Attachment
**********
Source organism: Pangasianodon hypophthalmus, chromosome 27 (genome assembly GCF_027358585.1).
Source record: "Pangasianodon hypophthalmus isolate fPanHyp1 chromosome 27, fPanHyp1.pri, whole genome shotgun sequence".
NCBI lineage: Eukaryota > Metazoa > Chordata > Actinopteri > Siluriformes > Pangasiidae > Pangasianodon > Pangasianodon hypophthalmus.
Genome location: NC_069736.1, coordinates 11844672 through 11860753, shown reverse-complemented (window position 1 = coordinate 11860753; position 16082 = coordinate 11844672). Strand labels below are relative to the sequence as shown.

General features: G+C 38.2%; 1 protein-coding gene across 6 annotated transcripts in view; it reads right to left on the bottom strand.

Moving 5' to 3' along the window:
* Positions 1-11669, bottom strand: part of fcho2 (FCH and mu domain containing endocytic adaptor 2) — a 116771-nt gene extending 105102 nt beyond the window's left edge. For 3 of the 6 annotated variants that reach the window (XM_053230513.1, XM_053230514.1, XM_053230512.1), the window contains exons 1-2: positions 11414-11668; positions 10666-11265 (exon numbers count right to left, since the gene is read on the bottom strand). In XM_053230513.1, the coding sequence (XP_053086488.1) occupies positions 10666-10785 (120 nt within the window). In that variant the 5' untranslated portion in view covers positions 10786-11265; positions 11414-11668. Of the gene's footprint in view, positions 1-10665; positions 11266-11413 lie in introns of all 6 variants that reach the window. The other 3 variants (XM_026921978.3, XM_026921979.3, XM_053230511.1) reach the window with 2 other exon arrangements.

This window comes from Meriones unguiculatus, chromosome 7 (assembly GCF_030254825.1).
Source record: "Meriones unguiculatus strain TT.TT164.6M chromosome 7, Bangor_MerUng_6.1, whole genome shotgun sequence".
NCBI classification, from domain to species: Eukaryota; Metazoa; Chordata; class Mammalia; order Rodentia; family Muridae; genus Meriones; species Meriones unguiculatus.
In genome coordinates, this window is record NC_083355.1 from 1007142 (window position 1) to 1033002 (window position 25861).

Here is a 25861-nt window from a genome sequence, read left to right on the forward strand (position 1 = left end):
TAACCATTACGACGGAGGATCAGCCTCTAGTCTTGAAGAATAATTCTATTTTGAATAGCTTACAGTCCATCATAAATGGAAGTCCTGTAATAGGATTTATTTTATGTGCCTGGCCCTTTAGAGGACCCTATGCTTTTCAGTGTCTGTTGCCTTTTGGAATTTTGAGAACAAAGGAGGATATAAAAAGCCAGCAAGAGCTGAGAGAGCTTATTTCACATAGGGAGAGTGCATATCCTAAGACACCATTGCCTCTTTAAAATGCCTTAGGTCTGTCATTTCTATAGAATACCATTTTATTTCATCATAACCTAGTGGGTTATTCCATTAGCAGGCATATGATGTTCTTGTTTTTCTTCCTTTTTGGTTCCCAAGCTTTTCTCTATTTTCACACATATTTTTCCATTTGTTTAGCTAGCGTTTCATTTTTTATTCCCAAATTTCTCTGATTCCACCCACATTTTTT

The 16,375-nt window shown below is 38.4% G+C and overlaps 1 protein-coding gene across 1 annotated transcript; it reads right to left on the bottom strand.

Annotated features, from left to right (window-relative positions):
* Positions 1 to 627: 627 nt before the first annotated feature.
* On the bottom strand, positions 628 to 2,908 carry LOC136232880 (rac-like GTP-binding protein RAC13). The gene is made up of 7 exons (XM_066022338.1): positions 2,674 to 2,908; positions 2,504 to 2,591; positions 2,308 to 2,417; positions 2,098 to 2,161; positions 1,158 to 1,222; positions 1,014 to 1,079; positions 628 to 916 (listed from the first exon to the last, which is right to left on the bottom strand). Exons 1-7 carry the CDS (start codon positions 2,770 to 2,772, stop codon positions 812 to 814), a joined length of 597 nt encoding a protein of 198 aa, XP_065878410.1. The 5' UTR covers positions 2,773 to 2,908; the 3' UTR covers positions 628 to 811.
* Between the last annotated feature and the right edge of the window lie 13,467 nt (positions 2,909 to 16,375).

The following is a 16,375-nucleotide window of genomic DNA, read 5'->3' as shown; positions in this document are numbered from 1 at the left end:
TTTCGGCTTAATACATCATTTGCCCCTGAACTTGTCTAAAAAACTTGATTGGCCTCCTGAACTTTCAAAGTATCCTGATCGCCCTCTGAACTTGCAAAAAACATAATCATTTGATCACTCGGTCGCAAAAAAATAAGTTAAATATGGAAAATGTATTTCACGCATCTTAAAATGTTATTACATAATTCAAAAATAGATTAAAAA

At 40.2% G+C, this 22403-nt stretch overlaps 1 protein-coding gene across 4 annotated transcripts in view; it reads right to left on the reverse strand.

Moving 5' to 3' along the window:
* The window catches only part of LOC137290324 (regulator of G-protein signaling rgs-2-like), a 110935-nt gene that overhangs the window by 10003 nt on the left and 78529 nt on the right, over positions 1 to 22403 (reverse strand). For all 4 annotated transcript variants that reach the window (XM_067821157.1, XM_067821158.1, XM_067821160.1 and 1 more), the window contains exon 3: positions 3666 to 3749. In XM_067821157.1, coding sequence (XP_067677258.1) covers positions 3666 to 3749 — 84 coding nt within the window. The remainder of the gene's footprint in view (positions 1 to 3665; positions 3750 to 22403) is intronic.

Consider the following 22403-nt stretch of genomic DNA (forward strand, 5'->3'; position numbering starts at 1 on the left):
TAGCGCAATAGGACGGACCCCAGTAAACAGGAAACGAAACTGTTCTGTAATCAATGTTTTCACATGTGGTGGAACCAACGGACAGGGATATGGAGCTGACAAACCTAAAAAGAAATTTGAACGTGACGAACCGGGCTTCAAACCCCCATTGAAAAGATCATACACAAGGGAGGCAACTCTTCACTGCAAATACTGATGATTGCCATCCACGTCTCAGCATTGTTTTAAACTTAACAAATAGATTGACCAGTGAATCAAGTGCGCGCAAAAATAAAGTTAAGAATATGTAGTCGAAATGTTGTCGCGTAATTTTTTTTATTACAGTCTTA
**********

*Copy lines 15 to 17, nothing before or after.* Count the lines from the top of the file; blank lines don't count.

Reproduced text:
Annotated features, from left to right (window-relative positions):
* Positions 1 to 627: 627 nt before the first annotated feature.
* On the bottom strand, positions 628 to 2,908 carry LOC136232880 (rac-like GTP-binding protein RAC13). The gene is made up of 7 exons (XM_066022338.1): positions 2,674 to 2,908; positions 2,504 to 2,591; positions 2,308 to 2,417; positions 2,098 to 2,161; positions 1,158 to 1,222; positions 1,014 to 1,079; positions 628 to 916 (listed from the first exon to the last, which is right to left on the bottom strand). Exons 1-7 carry the CDS (start codon positions 2,770 to 2,772, stop codon positions 812 to 814), a joined length of 597 nt encoding a protein of 198 aa, XP_065878410.1. The 5' UTR covers positions 2,773 to 2,908; the 3' UTR covers positions 628 to 811.